Just like every other airborne virus we need a vaccine. And it has to be good enough that life can go back to normal.

    And we have to roll it out to the entire population or at least enough of a percentage to create herd immunity. I will leave it up to the experts to say how many people that is.




  • Pete_Cavan wrote: »
    A lot will have changed by September. The one certainty is that we won't have a vaccine so the vulnerable will have to cacoon and the low risk will have to get the virus and recover. The current restrictions will be eased but social distancing, working from home to the greatest extent possible, no large gatherings, etc. will remain. Increased hospital capacity, better treatments and more experience will have less people dying. Covid-19 will become less of a concern for people as their other problems become bigger issues for them. We are going to have to learn to live with the virus and life will go on, just not the same as before.

    I think this is a fairly good assessment based on what we know at this point.

    There are still a lot of unknowns which makes decisions making a challenge. Once the true fatality rate becomes known then we will be able to make some decisions - better treatments will drive down fatality rates further. We cannot plan around a vaccine as there is no reasonable timeline for one.




  • boege wrote: »
    I think this is a fairly good assessment based on what we know at this point.

    There are still a lot of unknowns which makes decisions making a challenge. Once the true fatality rate becomes known then we will be able to make some decisions - better treatments will drive down fatality rates further. We cannot plan around a vaccine as there is no reasonable timeline for one.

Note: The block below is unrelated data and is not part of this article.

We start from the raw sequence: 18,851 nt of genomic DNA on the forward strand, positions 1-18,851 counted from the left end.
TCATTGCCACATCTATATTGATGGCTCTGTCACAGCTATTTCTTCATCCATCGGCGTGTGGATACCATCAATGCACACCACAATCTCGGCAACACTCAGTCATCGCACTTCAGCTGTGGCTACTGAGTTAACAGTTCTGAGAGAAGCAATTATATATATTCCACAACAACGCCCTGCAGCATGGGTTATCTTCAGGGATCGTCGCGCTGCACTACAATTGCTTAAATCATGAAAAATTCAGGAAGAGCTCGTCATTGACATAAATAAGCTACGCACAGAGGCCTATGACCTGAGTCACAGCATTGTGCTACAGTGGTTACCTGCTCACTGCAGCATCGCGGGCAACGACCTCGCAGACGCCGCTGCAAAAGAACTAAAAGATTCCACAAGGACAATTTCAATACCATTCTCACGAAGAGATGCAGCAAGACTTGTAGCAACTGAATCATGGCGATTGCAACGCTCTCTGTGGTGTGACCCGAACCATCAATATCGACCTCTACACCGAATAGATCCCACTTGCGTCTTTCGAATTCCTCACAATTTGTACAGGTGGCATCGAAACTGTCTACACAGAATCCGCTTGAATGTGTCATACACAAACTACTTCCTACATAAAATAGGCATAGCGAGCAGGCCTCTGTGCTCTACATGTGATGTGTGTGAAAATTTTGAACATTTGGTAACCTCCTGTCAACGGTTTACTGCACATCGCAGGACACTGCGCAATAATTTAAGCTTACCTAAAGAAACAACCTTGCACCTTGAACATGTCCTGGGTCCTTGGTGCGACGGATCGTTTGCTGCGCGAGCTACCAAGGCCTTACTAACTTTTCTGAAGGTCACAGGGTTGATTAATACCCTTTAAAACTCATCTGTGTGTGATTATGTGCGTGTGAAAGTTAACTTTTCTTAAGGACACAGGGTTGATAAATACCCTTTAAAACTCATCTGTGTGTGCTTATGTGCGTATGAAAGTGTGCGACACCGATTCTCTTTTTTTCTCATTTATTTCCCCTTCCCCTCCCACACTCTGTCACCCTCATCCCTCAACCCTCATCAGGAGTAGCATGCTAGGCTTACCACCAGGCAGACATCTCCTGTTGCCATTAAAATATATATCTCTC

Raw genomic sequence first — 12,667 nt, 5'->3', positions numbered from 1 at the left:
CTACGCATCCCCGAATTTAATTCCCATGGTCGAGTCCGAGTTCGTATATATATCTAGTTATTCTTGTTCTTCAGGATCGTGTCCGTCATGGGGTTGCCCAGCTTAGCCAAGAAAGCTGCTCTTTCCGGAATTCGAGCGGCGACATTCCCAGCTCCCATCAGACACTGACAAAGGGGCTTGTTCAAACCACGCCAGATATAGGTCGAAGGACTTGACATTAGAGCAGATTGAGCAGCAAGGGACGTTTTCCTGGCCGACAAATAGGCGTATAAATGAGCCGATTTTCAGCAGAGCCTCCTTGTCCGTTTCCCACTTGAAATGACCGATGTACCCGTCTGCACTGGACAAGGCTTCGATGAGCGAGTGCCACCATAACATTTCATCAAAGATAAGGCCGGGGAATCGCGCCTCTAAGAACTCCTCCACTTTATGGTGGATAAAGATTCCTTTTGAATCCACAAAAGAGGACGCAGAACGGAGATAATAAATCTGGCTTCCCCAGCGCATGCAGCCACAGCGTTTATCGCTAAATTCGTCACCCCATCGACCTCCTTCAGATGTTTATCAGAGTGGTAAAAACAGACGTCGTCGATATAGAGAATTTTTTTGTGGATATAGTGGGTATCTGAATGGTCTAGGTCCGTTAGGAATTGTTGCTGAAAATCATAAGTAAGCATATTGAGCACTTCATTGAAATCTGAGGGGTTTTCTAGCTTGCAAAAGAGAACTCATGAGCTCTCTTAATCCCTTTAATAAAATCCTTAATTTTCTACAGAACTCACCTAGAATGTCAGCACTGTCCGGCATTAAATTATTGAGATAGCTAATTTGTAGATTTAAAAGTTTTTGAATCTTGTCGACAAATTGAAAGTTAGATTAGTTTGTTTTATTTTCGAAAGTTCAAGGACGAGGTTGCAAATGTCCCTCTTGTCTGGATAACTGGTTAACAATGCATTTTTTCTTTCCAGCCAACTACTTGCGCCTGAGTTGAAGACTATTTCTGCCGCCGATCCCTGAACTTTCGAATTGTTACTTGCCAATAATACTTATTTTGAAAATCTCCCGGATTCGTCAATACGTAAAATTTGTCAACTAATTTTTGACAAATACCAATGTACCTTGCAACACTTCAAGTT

Will we ever know the true fatality rate though?




  • I don't think we really know when things will have changed.

    We can't actually live with the virus unless things are able to go back etc.

    We couldn't live with polio we couldn't live with measles etc. We can't live with this. It would collapse our society before we evolved to have immunity.

    Just like every other airborne virus we need a vaccine. And it has to be good enough that life can go back to normal.

    And we have to roll it out to the entire population or at least enough of a percentage to create herd immunity. I will leave it up to the experts to say how many people that is.

    The indications are that with Covid-19, 50% of infected are asymptomatic, of those that do have symptoms, 80% are mild and recover without medical assistance. I think we will live with it easier than people think. Once other problems start mounting, people will be more willing to live with it.


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  • Pete_Cavan wrote: »
    The indications are that with Covid-19, 50% of infected are asymptomatic, of those that do have symptoms, 80% are mild and recover without medical assistance. I think we will live with it easier than people think. Once other problems start mounting, people will be more willing to live with it.

    As a 'species' from a clinic cold perspective yes. As a functioning society ...no.

    Fatalities have been low due to lockdowns and the fact that countries tried to save their healthservice. If we try to 'live with it'. That would not be the case.